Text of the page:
By “flesh” we understand the whole man, body and soul, according to the Scriptures, which call man “flesh,” as above, when it is said, “Not of the will of the flesh”; and in the creed we say, “I believe in the resurrection of the body” (German: flesh), that is, of all men. . . . The evangelist [John] uses a comprehensive word and says, “He became flesh,” that is, a man like every other man, who has flesh and blood, body and soul. . . . He came that he might become the Light of men, that is, that he might become known; he showed himself bodily and personally among men and was made man. …

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“A Heart Deeply Affected”: Musings on Jonathan Edwards, William Shakespeare, Tom Stoppard, and Edward Albee

Hendrickson Publishers Blog

By Patricia Anders, Editorial Director, Hendrickson Publishers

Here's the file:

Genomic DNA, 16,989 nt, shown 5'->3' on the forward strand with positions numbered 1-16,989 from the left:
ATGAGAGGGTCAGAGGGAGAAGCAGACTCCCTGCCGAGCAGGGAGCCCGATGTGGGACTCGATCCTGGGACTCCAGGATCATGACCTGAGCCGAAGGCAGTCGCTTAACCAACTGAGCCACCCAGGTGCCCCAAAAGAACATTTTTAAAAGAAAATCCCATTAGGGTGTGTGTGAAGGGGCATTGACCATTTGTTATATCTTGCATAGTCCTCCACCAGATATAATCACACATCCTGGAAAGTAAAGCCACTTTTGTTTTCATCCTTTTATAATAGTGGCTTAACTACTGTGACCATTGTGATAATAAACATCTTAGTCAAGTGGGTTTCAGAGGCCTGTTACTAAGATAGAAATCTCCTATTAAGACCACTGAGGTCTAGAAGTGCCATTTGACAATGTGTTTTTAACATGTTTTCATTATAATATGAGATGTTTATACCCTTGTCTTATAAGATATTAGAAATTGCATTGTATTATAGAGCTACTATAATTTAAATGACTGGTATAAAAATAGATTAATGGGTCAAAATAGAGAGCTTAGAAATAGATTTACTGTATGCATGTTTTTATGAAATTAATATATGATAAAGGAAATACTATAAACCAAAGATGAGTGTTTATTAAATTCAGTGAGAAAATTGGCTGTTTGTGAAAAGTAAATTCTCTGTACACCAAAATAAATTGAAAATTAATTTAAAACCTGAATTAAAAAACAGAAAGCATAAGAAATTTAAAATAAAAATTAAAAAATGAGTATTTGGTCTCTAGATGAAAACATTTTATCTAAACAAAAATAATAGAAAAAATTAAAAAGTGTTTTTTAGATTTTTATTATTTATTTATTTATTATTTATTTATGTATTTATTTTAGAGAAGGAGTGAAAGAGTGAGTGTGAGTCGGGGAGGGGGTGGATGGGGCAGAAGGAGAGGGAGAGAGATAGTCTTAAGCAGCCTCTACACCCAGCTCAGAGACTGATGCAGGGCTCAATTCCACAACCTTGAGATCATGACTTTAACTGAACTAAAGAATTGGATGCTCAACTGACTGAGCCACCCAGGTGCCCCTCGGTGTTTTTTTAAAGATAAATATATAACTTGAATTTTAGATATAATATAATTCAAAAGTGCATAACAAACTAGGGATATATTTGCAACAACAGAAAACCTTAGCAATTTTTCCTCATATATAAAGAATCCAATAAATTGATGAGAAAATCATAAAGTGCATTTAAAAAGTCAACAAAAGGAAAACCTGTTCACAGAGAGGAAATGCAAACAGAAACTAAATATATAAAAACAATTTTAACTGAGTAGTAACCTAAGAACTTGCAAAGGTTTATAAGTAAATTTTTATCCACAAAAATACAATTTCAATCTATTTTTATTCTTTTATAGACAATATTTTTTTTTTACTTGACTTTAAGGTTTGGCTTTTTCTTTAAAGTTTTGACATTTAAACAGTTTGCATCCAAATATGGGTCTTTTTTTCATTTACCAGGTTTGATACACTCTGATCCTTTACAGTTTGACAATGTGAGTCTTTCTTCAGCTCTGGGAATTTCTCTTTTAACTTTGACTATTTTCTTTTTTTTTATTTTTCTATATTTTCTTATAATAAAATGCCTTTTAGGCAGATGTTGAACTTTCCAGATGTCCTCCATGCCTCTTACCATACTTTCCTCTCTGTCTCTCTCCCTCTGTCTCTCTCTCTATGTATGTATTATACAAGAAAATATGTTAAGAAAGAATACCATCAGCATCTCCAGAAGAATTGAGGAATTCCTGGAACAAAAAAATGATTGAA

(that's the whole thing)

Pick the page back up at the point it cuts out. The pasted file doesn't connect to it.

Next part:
I am bold in saying this, but I believe that no one is ever changed, either by doctrine, by hearing the Word, or by the preaching or teaching of another, unless the affections are moved by these things. No one ever seeks salvation, no one ever cries for wisdom, no one ever wrestles with God, no one ever kneels in prayer or flees from sin, with a heart that remains unaffected. In a word, there is never any great achievement by the things of religion without a heart deeply affected by those things.

—Jonathan Edwards, A Treatise Concerning Religious Affections (1746)

A Tale of Two Plays (and a Play within a Play)

Who's Afraid of Virginia Woolf? Who’s Afraid of Virginia Woolf?

I have seen two plays lately: Rosencrantz and Guildenstern Are Dead by Tom Stoppard, and Who’s Afraid of Virginia Woolf? by Edward Albee. The first one…

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What It Means to Take up Your Cross: A Lenten Meditation

Hendrickson Publishers Blog

By Patricia Anders, Editorial Director

“It’s not so simple following Jesus to Jerusalem. What he says is so grave and serious.” These are the opening words in a chapter titled “Take up Your Cross” in Barbed Wire and Thorns: A Christian’s Reflection on Suffering, by Swedish writer and pastor Lena Malmgren. “If any want to become my followers,” she continues with Jesus’ words, “let them deny themselves and take up their cross and follow me. For those who want to save their life will lose it, and those who lose their life for my sake, and for the sake of the gospel, will save it.”